Sarah Rigby

Sarah Rigby edited Patricia Beer’s As I Was Saying Yesterday: Selected Essays and Reviews, published by Carcanet. Some years ago she worked for this paper: now she lives in New York City.

So Amused: Fay Weldon

Sarah Rigby, 11 July 2002

There is an unusual emphasis on ghosts in Fay Weldon’s autobiography. Early on, angels appear to her mother in the local park; a woman in white sits on the six-year-old Weldon’s bed; and ghosts unaccountably darken the rooms at her New Zealand high school (a sort of advance haunting, she now thinks, by the woman who was to be killed nearby in the murder dramatised in the film

Bodily Speaking: Zoë Heller

Sarah Rigby, 29 July 1999

Willy Muller, the 50-year-old narrator of Everything You Know, confides at the beginning of the novel that he doesn’t understand his girlfriend’s attachment to him. He treats her badly, but she won’t be shaken off. ‘Her stoicism would be understandable if I had money or charm or an enormous penis,’ he says. ‘But I have none of these things. It’s odd.’‘

Diary: ME

Sarah Rigby, 20 August 1998

Last week I walked home from Shepherd’s Bush Green. It isn’t far – people who come to visit say it takes them about ten minutes – but it felt like a considerable achievement. I haven’t been able to walk that far since I’ve lived in this part of London. It wasn’t just that I could cover the distance – at a push I could have done that six months ago – but I didn’t have any pain in the days which followed, which was an indication of how much I’ve improved. Two years ago, when I first moved here, I couldn’t comfortably walk from one room of my flat to another, and when I tried to ignore the pain and go further, it always got worse.’

Mind’s Eye: Beryl Bainbridge

Sarah Rigby, 4 June 1998

All through Beryl Bainbridge’s latest novel, characters dwell on chance and fate, and the string of coincidences that link their lives. These aren’t new preoccupations for Bainbridge; one of the striking things about her earlier novels was the rather ambivalent way in which chance was used. There were random, grotesque accidents and sudden deaths, involving incidental characters who had no relevance to the plot until the moment of their intrusion into the narrative – a boy tripping forward into a pane of glass and dying instantly on the pavement (An Awfully Big Adventure); an unknown man staggering towards the narrator, to die in his arms (Every Man for Himself). Sometimes these episodes turned out to be significant; sometimes they were allowed to drop away altogether. In the same way, remarkable coincidences surfaced, but they tended to be unimportant or related to the past. Characters ascribed them to the workings of God or, having failed to explain them, decided they must be purely random.’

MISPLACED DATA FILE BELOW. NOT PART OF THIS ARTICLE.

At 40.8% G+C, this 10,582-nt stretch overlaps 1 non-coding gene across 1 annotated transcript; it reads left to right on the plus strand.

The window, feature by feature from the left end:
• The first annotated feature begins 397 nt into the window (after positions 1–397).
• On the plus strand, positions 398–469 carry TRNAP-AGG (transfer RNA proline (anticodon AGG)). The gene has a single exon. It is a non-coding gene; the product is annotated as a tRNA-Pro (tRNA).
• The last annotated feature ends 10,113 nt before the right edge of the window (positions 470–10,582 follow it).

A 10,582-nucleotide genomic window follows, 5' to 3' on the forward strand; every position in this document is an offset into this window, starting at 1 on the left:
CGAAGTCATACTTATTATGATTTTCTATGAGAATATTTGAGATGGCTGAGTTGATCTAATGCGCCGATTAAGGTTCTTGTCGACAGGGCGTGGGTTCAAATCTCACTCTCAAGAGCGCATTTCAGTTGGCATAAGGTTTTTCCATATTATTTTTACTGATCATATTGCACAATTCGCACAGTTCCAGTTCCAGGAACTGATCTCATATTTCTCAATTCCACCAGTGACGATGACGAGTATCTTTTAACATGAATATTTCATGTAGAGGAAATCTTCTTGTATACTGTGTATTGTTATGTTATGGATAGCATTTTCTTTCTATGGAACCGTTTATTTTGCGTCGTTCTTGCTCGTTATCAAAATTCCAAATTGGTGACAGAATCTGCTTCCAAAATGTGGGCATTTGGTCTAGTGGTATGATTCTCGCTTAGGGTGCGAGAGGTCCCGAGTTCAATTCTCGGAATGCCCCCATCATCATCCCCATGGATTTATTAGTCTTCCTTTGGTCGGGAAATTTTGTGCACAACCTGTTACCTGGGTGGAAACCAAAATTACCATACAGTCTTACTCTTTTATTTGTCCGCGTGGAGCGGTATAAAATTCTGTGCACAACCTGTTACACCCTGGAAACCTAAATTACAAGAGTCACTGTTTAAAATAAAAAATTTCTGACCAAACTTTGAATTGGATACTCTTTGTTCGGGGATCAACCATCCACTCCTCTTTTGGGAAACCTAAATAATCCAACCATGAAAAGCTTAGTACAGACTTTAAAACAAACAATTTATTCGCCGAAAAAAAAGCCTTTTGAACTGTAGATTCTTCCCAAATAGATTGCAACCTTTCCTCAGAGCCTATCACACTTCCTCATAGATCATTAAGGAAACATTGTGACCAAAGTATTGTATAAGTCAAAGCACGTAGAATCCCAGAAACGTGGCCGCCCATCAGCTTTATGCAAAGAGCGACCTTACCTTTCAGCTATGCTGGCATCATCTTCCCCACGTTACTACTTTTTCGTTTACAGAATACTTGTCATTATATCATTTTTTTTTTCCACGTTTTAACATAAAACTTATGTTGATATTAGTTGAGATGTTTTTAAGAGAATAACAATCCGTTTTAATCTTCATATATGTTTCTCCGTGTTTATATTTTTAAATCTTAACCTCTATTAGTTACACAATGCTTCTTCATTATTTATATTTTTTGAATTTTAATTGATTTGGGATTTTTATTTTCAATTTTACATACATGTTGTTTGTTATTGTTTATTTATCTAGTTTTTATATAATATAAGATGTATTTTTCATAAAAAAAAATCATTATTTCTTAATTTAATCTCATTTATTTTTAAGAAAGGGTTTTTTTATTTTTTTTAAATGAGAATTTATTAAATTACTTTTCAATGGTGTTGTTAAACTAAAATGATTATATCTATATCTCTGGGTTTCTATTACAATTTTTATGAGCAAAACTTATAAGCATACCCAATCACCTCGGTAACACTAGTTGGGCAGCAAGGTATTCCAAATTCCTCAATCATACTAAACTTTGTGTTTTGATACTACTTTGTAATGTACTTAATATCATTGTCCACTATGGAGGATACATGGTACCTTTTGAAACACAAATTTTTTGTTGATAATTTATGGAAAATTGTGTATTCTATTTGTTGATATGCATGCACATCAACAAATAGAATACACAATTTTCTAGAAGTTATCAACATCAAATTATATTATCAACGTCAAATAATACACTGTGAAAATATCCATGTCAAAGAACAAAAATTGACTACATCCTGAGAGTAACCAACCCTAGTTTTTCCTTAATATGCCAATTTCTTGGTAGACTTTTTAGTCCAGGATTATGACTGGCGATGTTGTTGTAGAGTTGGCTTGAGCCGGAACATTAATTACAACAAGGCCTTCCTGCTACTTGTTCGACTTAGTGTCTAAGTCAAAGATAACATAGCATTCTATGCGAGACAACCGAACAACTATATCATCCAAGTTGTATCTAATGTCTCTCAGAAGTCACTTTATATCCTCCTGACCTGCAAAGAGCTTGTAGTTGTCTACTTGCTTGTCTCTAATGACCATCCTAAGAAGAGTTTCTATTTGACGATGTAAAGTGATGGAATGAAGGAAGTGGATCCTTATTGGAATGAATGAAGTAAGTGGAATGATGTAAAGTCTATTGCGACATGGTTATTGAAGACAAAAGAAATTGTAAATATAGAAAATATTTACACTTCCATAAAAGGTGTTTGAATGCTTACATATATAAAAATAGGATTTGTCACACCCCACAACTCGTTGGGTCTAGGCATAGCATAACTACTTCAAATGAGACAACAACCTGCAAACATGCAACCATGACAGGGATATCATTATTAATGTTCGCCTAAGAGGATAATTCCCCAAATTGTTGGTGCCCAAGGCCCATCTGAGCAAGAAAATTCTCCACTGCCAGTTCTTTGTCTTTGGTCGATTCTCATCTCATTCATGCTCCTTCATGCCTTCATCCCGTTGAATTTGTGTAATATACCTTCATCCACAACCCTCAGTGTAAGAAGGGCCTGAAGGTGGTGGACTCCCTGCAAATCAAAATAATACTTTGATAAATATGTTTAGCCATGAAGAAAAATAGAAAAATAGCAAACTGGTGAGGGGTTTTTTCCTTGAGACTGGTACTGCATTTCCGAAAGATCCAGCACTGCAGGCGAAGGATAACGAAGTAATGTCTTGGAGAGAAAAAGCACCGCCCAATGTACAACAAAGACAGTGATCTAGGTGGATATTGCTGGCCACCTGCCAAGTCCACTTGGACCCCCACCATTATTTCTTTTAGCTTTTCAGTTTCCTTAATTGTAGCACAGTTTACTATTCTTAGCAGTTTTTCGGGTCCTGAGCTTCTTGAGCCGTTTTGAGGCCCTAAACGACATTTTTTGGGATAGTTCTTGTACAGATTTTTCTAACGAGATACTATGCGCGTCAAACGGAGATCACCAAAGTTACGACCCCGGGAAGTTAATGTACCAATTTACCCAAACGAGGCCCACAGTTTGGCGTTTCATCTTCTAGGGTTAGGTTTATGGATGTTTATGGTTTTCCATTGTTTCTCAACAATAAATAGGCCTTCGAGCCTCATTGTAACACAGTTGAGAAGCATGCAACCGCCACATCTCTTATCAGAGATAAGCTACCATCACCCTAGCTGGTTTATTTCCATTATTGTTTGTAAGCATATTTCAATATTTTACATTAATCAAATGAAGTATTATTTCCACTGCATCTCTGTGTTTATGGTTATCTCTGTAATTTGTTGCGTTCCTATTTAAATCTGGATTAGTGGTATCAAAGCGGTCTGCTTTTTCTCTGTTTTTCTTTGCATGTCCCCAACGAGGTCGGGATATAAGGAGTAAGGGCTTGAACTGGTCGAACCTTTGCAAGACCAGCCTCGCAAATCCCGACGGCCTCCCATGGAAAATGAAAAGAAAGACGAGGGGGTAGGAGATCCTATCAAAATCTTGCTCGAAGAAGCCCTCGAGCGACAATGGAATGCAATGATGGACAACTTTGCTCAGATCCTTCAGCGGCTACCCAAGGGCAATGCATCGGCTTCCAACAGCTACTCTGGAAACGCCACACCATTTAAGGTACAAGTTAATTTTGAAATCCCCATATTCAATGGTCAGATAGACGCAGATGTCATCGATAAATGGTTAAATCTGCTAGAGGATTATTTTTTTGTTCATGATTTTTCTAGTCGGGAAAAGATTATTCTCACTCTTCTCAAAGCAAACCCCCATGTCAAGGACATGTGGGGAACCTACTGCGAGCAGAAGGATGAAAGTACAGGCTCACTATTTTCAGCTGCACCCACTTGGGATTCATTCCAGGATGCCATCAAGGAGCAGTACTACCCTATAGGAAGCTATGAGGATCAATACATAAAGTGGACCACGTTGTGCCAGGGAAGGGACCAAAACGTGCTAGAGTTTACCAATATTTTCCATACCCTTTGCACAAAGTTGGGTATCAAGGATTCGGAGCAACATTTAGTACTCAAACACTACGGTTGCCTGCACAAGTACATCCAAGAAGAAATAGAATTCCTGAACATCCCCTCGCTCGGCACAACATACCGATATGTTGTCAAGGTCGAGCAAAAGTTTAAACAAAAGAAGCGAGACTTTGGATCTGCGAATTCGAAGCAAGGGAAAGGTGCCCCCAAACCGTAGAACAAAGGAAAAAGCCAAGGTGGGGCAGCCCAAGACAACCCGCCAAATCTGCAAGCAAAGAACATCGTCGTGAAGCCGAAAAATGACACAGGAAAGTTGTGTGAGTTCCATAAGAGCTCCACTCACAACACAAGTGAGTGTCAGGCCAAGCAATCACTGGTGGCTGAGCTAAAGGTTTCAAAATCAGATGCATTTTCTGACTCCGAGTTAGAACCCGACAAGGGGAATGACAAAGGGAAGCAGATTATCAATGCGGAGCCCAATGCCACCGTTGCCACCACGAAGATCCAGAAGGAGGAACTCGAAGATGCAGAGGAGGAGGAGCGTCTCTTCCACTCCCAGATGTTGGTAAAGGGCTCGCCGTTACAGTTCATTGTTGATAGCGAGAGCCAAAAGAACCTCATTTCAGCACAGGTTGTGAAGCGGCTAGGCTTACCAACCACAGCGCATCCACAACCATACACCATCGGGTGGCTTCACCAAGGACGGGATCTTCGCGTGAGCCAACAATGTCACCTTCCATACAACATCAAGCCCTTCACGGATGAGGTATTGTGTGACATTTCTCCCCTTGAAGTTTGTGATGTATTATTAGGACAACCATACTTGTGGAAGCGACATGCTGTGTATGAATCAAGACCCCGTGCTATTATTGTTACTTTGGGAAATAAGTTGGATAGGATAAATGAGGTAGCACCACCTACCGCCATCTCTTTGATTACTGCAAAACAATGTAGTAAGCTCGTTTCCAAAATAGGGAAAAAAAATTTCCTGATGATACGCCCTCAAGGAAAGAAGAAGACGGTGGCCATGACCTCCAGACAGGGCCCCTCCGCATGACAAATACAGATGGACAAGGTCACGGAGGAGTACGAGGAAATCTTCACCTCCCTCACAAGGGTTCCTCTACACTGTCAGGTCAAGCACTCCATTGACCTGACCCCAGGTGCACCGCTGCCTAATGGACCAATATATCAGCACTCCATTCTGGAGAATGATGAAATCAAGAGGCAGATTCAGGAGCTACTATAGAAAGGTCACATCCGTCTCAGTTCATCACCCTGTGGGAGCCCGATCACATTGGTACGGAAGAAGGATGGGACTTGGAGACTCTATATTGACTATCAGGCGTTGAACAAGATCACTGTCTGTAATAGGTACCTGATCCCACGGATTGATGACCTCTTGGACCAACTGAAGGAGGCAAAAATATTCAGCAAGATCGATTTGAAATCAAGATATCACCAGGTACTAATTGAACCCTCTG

The Curse of a Married Man’s Life

Sarah Rigby, 27 November 1997

When my grandmother was 16, she told her headmaster that she wanted to study science at university. This did not go down well. Though she had always come first in science in her (co-educational) class, the headmaster was adamant: he was not teaching Higher School Certificate maths to girls. Or chemistry. Or physics. She was allowed to do biology, but apart from that had to choose arts subjects. She managed to persuade the local university that, were they to enrol her, she would teach herself everything she should have covered at school – which she somehow did. My grandmother was 16 in 1932, and whenever I start to think of feminism as unnecessary or irrelevant, I remind myself of how recent that is and how much has been achieved since then.

Lily and Lolly

Sarah Rigby, 18 July 1996

Shortly before he died in 1922. John Butler Yeats wrote an angry, defensive letter to his eldest son William. W.B. Yeats had published a memoir in the Dial and his father objected to the almost parenthetical mention in one episode of an ‘enraged’ Yeats family. The remark unleashed in him a long-restrained irritation, prompting an impassioned defence of his daughters. ‘As to Lily and Lolly,’ John Yeats wrote,

Making Lemonade

Sarah Rigby, 8 June 1995

Critics don’t think much of Joanna Trollope’s novels. They call them inconsequential, petty and suburban. But that’s beside the point, because as far as money and fame are concerned she’s a phenomenal success. The critical reaction isn’t surprising: very popular writers are often dismissed in this way. Trollope, though, has some claim to be taken more seriously.

Letter
Simon Wessely (Letters, 17 September) now claims that he sees a distinction between ME and CFS, two years after his instrumental role in the Royal Colleges committee whose final report specifically (and, many felt, inappropriately) recommended that ‘ME’ should be renamed ‘CFS’. Even if he now makes a distinction between the two terms, he certainly did not do so in his Guardian...

Read anywhere with the London Review of Books app, available now from the App Store for Apple devices, Google Play for Android devices and Amazon for your Kindle Fire.

Sign up to our newsletter

For highlights from the latest issue, our archive and the blog, as well as news, events and exclusive promotions.

Newsletter Preferences